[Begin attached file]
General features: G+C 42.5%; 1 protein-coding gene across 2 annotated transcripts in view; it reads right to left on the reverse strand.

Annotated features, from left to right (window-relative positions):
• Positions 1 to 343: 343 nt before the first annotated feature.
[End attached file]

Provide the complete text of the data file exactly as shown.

General features: G+C 42.5%; 1 protein-coding gene across 2 annotated transcripts in view; it reads right to left on the reverse strand.

Annotated features, from left to right (window-relative positions):
• Positions 1 to 343: 343 nt before the first annotated feature.